We live in a curious time. Many are the puzzlements. Much there is to contemplate. And interesting questions abound, some not readily answered.
For example, there’s the current Vatican synod on the Amazon. It includes a discussion of whether the Church should ordain married men in remote areas where there are no clerics and none on the horizon. One bishop from Venezuela brought up a proposal we like: to recruit priests for those lacking areas of South America from the “surfeit” (excessive amount) of clerics one sees milling about Rome. Maintaining strict celibacy should be the first goal. And that is why there is such a hue and cry over even discussion of an exception to the rule. Celibacy imbues power. It is like fasting. It is a sacrifice. It is not a luxury.
Curious it is that there was not a similar hue and cry when Pope Benedict XVI decided to ordain married Anglican ministers who convert to Catholicism in 2009. In North America are a number of such betrothed clerics, families in tow.
While celibacy first came into the priesthood in the early Middle Ages, unlike the requirement of a male-only priesthood — which is dogma — celibacy is a regulation (and a regulation can be changed by a Pope overnight.)
Many don’t know that through history, there have also been seven married popes (most betrothed before taking Holy Orders) and in fact though most again don’t realize it, a Pope has only to be a Catholic man elected by the cardinals (he doesn’t even have to be a priest. He can be ordained after that election.) The same is true of a bishop. Curious. The chance of that happening? Approximately nil.
Lastly about the Synod: why was there a pagan idol there? Yes, it is nice to be open to various cultures (in this case Amazonian ones), but as pointed out here (by a married Catholic priest!), the wrong symbols bring the wrong “grace.” (By the way, there is more being discussed at the Synod than just celibacy.)
Another curiosity, this more in the spiritual realm: the “feeling of peace.” Can you discern solely on the basis of a feeling?
The other day we heard a Youtube talk by a former Mormon who spoke about receiving false locutions telling him that polygamy was okay — locutions that led him to committing adultery! (He is now Christian.) This convert brought up an interesting aspect of his “revelations” — how, though they were errant, and led him into sin (were from the devil), they had left him, at the time, these revelations, with a “feeling of peace.” That was the standard upon which he judged them. And he was led astray.
His point: we can’t always rely on feelings — even a sensation of tranquility. “The heart is more deceitful than all things and desperately wicked; who can understand it?” says Jeremiah 17:9; “Whoever trusts in his own mind is a fool, but he who walks in wisdom will be delivered adds Proverbs. 28:26. Curious.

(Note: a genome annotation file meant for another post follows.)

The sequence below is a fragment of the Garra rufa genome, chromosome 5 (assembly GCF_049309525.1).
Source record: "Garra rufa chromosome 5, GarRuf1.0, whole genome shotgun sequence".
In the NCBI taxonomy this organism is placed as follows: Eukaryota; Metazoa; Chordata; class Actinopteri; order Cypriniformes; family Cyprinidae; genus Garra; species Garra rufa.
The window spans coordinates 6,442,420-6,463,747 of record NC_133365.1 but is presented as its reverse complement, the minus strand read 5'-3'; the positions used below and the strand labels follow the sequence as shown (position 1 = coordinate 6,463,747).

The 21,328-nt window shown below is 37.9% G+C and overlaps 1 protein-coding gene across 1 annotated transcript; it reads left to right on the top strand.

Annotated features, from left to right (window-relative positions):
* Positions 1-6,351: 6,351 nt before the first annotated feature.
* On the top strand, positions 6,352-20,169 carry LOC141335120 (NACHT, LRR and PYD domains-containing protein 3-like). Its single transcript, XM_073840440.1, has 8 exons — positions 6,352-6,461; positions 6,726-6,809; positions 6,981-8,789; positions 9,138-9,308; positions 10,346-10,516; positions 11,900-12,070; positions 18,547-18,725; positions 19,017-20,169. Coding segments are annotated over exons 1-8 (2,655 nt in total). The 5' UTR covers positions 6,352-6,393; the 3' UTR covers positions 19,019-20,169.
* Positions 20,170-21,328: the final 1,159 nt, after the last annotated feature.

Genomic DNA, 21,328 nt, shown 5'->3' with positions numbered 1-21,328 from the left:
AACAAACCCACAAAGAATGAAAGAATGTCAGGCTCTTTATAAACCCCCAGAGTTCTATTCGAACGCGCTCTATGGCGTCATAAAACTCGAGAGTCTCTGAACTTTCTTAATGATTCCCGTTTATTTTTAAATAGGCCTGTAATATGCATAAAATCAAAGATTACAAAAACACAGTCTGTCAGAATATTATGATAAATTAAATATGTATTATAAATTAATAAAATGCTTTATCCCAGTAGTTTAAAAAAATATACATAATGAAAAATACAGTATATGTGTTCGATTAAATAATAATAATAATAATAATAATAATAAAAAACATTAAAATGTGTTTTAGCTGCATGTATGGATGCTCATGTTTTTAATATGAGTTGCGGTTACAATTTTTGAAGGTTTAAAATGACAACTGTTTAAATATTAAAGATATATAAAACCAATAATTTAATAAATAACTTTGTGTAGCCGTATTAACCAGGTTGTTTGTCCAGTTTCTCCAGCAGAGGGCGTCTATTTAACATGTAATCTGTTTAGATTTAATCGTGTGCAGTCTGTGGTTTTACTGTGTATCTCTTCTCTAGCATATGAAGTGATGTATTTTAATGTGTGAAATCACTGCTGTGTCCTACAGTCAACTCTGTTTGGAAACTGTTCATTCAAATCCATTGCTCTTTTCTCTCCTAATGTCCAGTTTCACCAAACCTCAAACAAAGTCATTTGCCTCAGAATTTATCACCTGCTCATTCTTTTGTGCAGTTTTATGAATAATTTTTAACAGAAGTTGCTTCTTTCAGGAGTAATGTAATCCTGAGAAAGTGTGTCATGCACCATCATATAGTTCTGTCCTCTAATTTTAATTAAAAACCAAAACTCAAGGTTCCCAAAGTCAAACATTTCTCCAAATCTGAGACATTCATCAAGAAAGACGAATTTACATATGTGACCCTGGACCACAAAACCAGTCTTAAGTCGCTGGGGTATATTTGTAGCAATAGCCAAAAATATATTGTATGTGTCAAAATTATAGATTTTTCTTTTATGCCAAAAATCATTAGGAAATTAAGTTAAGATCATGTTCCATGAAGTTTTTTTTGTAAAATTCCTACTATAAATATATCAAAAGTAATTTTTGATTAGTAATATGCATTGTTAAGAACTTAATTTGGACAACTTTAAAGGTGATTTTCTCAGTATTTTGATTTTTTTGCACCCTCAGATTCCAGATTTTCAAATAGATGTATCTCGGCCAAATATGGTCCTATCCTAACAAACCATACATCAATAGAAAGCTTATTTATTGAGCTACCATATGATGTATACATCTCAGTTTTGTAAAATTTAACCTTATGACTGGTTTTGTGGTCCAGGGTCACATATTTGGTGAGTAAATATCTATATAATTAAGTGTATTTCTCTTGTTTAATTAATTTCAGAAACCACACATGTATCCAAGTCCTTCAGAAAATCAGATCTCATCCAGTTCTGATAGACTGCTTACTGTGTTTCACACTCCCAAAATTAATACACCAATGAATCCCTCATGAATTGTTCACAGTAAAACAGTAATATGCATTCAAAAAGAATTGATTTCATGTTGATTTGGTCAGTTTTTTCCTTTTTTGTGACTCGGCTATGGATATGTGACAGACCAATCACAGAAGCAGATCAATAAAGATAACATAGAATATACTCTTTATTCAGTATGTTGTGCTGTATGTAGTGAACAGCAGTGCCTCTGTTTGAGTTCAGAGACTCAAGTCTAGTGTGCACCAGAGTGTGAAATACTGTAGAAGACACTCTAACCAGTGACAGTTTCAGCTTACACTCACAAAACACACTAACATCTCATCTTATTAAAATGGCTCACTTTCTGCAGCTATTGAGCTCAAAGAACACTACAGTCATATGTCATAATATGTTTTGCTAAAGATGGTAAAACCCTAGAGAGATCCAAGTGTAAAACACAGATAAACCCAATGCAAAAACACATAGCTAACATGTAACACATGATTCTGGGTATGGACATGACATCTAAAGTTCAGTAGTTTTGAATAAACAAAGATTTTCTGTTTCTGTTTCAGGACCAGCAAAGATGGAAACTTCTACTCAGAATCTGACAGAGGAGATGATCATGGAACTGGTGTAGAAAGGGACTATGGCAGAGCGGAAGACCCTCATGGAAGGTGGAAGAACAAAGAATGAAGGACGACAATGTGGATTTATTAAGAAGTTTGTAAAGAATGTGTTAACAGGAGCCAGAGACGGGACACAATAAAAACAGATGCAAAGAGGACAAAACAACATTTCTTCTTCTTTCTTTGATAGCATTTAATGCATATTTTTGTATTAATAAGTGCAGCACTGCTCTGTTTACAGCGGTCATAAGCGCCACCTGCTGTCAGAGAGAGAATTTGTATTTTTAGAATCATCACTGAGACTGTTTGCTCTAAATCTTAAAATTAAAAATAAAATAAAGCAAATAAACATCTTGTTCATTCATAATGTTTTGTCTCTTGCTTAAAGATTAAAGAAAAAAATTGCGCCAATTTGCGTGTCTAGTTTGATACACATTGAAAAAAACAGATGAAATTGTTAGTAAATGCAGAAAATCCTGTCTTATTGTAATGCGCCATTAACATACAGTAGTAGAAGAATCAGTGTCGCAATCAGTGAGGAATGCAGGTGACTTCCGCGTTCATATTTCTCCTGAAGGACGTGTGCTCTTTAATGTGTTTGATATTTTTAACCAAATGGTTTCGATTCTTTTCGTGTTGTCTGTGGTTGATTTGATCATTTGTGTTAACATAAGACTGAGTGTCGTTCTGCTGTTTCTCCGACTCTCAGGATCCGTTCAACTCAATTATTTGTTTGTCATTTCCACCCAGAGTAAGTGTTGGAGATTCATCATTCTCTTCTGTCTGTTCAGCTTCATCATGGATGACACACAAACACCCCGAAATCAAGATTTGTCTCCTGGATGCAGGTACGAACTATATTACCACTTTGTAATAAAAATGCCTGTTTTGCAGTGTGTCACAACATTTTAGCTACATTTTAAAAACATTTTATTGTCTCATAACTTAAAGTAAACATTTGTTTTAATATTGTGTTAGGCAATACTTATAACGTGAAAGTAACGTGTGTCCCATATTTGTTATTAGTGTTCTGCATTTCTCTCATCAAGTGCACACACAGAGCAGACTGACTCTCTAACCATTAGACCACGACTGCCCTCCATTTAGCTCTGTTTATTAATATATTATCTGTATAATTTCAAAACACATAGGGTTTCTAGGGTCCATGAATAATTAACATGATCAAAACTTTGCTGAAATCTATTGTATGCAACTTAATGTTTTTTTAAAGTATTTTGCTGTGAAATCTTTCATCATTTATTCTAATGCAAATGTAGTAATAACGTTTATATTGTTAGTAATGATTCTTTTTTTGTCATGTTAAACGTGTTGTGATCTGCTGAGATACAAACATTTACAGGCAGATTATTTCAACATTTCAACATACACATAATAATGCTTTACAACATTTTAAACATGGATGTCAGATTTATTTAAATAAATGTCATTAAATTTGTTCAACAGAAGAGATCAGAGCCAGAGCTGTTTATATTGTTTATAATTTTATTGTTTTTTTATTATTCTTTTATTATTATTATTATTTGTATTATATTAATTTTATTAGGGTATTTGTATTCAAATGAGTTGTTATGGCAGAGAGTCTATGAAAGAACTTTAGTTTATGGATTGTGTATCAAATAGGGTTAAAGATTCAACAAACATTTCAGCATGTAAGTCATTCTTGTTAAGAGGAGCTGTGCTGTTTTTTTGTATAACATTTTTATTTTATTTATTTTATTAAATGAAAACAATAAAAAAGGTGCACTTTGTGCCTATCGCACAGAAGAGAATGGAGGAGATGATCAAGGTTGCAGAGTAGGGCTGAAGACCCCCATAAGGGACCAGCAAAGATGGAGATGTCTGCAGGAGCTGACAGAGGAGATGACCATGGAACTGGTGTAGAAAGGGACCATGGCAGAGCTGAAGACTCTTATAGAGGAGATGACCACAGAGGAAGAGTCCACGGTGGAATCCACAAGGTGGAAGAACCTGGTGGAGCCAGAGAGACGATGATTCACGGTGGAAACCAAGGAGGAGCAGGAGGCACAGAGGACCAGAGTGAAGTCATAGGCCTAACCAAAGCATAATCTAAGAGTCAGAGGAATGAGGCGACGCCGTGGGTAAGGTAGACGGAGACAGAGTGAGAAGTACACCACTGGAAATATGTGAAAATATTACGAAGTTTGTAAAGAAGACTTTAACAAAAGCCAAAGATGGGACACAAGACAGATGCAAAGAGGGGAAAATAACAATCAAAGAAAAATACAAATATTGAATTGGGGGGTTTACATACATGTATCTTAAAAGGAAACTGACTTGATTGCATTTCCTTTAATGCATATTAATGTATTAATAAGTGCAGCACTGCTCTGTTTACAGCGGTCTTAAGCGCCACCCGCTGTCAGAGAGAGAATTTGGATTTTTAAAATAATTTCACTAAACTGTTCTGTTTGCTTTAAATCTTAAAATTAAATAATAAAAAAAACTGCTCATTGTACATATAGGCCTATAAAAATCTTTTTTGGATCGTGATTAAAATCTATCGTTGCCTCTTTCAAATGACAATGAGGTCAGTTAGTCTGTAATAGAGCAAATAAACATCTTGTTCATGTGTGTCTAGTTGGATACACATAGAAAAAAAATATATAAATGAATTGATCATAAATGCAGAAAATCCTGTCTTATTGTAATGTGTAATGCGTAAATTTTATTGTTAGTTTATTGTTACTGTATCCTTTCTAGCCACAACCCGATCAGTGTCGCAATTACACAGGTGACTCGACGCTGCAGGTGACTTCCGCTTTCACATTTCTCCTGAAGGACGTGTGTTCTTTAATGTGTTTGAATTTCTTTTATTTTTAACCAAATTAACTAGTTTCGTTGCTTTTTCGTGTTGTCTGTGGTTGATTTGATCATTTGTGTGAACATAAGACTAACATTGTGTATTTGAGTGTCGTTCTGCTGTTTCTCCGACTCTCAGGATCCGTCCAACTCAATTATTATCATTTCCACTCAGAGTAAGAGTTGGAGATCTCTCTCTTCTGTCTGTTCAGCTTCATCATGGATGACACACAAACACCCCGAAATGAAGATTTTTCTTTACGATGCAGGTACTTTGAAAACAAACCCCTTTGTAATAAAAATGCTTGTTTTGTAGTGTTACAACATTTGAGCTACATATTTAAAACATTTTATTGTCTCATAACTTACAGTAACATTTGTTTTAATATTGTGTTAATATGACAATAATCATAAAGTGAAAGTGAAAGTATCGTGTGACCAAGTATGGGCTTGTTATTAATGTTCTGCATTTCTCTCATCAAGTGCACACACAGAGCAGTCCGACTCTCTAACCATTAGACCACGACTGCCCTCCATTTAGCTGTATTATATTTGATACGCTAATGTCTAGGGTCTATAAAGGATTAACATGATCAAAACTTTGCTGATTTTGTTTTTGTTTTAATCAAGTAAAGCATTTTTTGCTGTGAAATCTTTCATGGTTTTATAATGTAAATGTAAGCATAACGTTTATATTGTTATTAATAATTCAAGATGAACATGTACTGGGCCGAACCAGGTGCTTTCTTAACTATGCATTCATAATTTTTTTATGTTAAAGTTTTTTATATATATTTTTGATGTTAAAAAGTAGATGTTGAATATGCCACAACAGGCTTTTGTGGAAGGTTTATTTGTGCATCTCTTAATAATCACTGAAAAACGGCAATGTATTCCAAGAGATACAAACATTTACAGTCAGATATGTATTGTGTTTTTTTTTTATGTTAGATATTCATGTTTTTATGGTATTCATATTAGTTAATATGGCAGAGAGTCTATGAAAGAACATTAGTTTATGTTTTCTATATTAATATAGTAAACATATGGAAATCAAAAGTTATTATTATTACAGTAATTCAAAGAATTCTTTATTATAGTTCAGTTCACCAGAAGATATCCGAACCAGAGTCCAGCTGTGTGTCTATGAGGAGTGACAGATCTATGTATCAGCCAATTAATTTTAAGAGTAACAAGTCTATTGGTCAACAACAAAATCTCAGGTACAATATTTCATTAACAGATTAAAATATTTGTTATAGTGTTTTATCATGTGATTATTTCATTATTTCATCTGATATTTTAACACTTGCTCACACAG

At the same time, the Word of God tells us that “the fruit of the Spirit is love, joy, peace, forbearance, kindness, goodness, faithfulness” (Galatians 5:22). Was Jesus not the Prince of Peace?
“He was crushed for our iniquities; upon Him was the chastisement that brought us peace, and with His wounds we are healed” (Isaiah 53:5) and “peace among men with whom He is pleased” (Luke 2:14).
It may not be foolproof, but the feeling of calm is not a bad indicator!
No peace is there in our cultic times.
Cults have formed around everything (and everyone), on all political sides.
Very curious. Look, for example, at the cult of abortion: why on earth would otherwise good men running for office embrace even the hideous practice of late-term abortion — and even when it is highly unpopular?
Curious. There are media cults. There are money cults (see that golden bull on Wall Street). There are all kinds of religious cults. Scientism can be cultic. So can the medical profession (doctors as our high priests). There are also those political cults. How else to describe the frenetic furor among both liberals and conservatives in our times — the way everyone is so sure of his or her political choice that anyone who diverges or seeks objectivity is a heretic and everyone is at each other’s throats (no peace there!).
Too, however, we are called to fight the good fight.
Just remember, the devil is a spirit of extremes.
The reading yesterday (Romans): “But there will be glory, honor, and peace for everyone who does good, Jew first and then Greek. There is no partiality with God.” Hmmm. Let us contemplate that. Partiality. And also, again: the mention of peace! The watchword: balance.
Try to find balance amid the current cultural vitriol; amid the lack of charity; in all the din. The next time you’re steaming angry over politics, religion, or anything else, look in the mirror at your eyes and make sure you can still see Jesus.
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[Footnote from First Things:
“The Synod of the Amazon is a sign of the times. So its Instrumentum laboris says. Who could disagree? And what times these are! Some are saying hopefully that the Synod of the Amazon will change the Church forever, that the Church will never be the same again. Others are saying that the Synod is an instrument of apostasy. In the grim humor of Dom Giulio Meiattini, “if there is still something Christian in this Instrumentum laboris, that is, a few words and expressions here and there, there is no need to worry: it is undoubtedly biodegradable!”]